A health worker gets sprayed with disinfectant in an Ebola virus treatment center in Conakry
By Emma Farge
DAKAR (Reuters) - A one-month-old baby girl who was Guinea's last reported Ebola case left hospital on Saturday, delighting medical staff and putting the country on course to be declared free of the deadly virus.
Guinea will become officially Ebola-free after 42 days if no new cases are reported following the recovery of baby Nubia -- thought to be the first baby to survive after being born to an infected mother.
An Ebola outbreak has killed about 11,300 people mainly in Guinea, Liberia and Sierra Leone since it began two years ago. Liberia is now the only country with confirmed cases after the virus re-emerged for a third time.
"This is a very happy day for us," Laurence Sailly, head of medical charity Medecins Sans Frontieres'(MSF) emergency team in Guinea, told Reuters on Saturday. "It was very moving for us and the family to be able to touch her without gloves."
Family members and medical staff played music and danced to celebrate Nubia's release from the Nongo treatment center in the capital Conakry. She tested negative for the hemorrhagic fever last week, but MSF kept her in for monitoring.
Nubia's mother died shortly after childbirth from blood loss.
Sailly said she thought that Nubia, who was born Ebola-positive and named after an MSF nurse, was able to survive due to experimental drugs as well as round-the-clock care given by a 20-strong team.
"When she (Nubia) started having convulsions, we thought the virus had entered the brain and that's when we started the anti-viral," Sailly said. "Everyone was following hour by hour."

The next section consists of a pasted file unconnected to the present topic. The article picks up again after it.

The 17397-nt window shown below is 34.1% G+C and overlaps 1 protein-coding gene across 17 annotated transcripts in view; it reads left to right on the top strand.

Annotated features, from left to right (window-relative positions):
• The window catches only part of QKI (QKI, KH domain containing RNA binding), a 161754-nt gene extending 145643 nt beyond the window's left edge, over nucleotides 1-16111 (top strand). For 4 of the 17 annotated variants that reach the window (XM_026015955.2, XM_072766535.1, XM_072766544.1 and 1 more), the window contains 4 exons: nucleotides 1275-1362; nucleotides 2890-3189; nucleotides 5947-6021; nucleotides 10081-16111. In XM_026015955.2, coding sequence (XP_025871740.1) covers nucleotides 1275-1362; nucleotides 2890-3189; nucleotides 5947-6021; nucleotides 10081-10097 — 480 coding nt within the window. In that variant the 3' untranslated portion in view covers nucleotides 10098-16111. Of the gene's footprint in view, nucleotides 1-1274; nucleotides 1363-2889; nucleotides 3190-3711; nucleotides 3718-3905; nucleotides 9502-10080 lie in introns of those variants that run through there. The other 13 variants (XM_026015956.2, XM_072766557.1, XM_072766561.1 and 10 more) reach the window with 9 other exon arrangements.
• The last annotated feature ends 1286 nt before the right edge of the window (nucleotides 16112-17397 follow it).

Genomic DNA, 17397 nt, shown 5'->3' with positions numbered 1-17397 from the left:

Sailly said Nubia had received Mapp Biopharmaceutical Inc's Ebola drug ZMapp as well as an experimental anti-viral drug known as GS-5734 being developed by the U.S. drugmaker Gilead Sciences.
Nubia was connected to a monitoring system which allowed staff to track her breathing and heart rate without entering the high-risk zone, although staff still had to enter regularly to change her diapers and bottle-feed her.
"She is a symbol of what we are capable of doing at this stage of the epidemic," Sailly said.
At the height of the outbreak last summer, some Ebola patients died in the street in Liberia waiting for hospitals to admit them. At a center in Sierra Leone, doctors tended to dozens of patients each.
Ebola patients are highly-contagious and can spread the virus through fluids emitted in high quantities during the late stages of infection, such as blood, vomit and diarrhea.
For ordinary Guineans, the recovery of Baby Nubia has raised hopes that the virus has gone for good.
"We want Ebola to leave this country. The baby is cured, and may God strengthen her health," said Conakry resident Moussa Sylla after news of Nubia's recovery became known last week. "All this is a source of joy for us."
(Additional reporting by Saliou Samb; Editing by Helen Popper)